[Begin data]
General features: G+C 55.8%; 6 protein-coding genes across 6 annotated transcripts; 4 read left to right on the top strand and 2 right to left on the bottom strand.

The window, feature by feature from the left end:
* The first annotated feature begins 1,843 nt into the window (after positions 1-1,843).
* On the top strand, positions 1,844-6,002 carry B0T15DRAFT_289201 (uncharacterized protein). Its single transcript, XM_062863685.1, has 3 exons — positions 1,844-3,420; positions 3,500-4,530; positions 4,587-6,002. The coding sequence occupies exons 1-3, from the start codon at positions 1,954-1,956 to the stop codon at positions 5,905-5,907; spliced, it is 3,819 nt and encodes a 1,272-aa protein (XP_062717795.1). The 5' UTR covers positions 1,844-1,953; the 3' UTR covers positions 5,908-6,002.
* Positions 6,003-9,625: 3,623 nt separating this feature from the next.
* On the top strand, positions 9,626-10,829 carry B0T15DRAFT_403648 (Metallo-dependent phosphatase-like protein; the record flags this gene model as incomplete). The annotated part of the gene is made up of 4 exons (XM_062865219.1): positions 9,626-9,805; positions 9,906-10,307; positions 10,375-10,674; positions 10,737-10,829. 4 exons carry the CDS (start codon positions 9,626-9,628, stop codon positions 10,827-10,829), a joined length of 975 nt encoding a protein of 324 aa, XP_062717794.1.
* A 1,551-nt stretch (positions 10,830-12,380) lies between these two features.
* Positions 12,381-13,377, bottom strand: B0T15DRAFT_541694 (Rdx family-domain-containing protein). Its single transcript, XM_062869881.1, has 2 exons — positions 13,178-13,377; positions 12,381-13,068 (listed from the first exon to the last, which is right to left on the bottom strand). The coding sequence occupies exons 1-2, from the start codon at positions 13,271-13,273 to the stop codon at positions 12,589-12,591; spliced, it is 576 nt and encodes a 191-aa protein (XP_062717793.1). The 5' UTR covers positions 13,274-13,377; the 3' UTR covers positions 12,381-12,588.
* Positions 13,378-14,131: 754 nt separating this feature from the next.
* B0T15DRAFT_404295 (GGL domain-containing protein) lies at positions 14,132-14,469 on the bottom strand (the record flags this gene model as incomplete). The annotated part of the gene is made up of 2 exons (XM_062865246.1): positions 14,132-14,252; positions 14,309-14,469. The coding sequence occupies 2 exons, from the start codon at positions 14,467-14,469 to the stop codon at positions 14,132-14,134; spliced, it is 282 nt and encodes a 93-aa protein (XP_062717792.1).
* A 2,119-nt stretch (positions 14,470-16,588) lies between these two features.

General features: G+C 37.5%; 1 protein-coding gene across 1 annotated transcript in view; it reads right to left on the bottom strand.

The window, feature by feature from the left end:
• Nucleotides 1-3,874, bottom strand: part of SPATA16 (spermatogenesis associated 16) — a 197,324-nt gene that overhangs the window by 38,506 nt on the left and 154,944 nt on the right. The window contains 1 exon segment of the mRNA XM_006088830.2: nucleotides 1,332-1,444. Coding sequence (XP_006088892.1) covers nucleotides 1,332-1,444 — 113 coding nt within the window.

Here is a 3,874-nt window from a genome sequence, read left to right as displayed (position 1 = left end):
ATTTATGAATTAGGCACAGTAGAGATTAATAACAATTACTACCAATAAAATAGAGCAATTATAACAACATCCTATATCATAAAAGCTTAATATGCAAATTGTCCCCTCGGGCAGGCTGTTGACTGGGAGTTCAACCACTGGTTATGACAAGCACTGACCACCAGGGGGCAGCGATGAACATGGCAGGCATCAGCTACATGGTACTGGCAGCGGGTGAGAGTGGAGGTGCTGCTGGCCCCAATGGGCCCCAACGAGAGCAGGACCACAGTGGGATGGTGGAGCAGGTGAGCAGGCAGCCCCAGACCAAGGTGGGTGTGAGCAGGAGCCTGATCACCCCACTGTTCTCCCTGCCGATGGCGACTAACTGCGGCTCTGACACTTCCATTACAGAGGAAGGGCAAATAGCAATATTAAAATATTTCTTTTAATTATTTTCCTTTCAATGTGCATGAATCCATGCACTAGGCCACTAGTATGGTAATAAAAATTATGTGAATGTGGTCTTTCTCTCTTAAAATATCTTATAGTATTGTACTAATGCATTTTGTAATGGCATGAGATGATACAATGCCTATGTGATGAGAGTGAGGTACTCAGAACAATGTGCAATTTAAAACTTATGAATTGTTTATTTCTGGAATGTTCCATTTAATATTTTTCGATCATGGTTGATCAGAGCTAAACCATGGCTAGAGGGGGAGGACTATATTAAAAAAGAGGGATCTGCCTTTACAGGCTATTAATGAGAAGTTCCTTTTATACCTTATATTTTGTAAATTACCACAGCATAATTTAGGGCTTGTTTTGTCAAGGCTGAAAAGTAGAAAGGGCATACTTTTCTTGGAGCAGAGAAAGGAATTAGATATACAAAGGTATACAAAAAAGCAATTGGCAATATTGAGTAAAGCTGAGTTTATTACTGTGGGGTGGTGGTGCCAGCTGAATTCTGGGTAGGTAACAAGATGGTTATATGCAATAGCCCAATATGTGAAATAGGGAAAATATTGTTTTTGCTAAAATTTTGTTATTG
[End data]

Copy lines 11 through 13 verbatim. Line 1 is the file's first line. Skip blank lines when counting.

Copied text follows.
* A 2,119-nt stretch (positions 14,470-16,588) lies between these two features.

General features: G+C 37.5%; 1 protein-coding gene across 1 annotated transcript in view; it reads right to left on the bottom strand.

The window, feature by feature from the left end: